Glaciers form through repeated freezing and thawing of snow layers. Settled snow undergoes structural changes, which increase its density. This compaction results in a completely bonded zone of rigid ice. This layer is subject to fracturing and cracking, forming crevasses as the glacial mass slowly moves downhill.
Immense internal pressure raises the ice's melting point and the resultant meltwater acts as a lubricant. Most glacial movement is due to the ice's own plasticity. Ice crystals deformed by the huge weight above, slide over each other, much as discs of shiny plastic would.
Glaciers form above the permanent snow line and become elongated channels of ice terminating in a snout well below the snow line. That they "flow" was noticed by accident when articles, even human bodies, lost high on glaciers reappeared decades later downstream.
As a glacier moves forward it will eventually point downhill in a U-shaped arc. Longitudinal stripes and V-shaped chevrons of rock debris on a glacier's surface relate to summer rockfalls and erosion cycles, winter rockfalls are less frequent and become snow covered.
Crevasses or tension cracks, occur where the glacier passes over irregularities in the valley floor, and are mostly crescent shaped. Where they intersect, "seracs" are formed (ice pinnacles.) Sometimes the underlying rock is so steep that seracs and ice cliffs tumble on the verge of avalanche. This is a dangerous zone for humans to penetrate.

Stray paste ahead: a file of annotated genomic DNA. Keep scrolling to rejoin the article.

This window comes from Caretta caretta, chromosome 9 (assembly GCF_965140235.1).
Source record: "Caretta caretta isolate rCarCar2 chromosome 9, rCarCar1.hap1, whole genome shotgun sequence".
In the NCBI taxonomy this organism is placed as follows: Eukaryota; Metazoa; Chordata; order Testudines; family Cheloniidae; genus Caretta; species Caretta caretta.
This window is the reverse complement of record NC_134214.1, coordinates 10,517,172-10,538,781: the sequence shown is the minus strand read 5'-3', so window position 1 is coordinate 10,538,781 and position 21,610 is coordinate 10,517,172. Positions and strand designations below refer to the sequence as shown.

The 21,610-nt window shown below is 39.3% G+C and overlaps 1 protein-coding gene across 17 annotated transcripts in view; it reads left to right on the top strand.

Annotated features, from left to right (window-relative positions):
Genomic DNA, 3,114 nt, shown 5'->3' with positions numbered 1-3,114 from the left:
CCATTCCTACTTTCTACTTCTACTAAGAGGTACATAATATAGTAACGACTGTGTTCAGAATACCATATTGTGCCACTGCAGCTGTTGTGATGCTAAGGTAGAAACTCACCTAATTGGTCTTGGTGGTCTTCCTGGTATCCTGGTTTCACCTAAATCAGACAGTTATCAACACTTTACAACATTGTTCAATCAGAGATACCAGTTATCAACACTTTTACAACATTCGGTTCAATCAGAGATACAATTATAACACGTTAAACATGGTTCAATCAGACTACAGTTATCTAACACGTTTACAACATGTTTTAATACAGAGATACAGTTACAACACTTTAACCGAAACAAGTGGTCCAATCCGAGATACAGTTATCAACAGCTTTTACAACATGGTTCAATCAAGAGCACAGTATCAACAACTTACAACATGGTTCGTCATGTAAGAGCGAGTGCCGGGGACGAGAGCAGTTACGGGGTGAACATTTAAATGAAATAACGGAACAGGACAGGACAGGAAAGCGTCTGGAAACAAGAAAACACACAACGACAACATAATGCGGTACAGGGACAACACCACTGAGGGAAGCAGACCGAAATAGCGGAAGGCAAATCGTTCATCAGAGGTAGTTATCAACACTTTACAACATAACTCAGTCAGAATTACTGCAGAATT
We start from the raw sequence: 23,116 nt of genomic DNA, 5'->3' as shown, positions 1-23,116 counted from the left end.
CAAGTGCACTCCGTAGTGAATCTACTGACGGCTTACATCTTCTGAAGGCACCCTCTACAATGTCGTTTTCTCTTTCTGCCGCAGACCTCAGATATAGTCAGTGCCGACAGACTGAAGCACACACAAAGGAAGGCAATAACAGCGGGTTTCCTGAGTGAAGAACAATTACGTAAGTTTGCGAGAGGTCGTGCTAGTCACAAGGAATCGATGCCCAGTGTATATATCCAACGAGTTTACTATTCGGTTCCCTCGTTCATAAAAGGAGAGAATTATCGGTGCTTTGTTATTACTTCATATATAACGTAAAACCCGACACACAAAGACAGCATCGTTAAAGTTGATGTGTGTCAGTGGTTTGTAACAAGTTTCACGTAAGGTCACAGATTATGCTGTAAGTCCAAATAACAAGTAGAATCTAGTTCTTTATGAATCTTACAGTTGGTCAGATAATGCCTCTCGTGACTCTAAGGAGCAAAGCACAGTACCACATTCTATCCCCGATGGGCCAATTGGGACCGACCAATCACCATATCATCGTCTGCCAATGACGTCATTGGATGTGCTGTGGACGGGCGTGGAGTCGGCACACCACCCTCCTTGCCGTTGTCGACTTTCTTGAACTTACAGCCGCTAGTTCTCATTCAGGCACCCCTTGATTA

Rock peaks high enough to protrude through the glacier surface appear as dark islands and are technically known as "nunataks" an Inuit term. In the French Alps they are referred to as "rognons".
A glacier's upper limit is called a Bergschrund or Rimaye. This is a gap where freeze thaw cycles have pulled the ice away from the mountain headwall.
Glaciers are great movers of earth and rock, polishing and trimming the static rock surface with suspended rocks and stones, as they move slowly forward.
Where a glacier has melted completely, the birthplace will be marked by a cirque (Cwm in Wales, Corrie in Scotland) which is frequently occupied by a small round lake.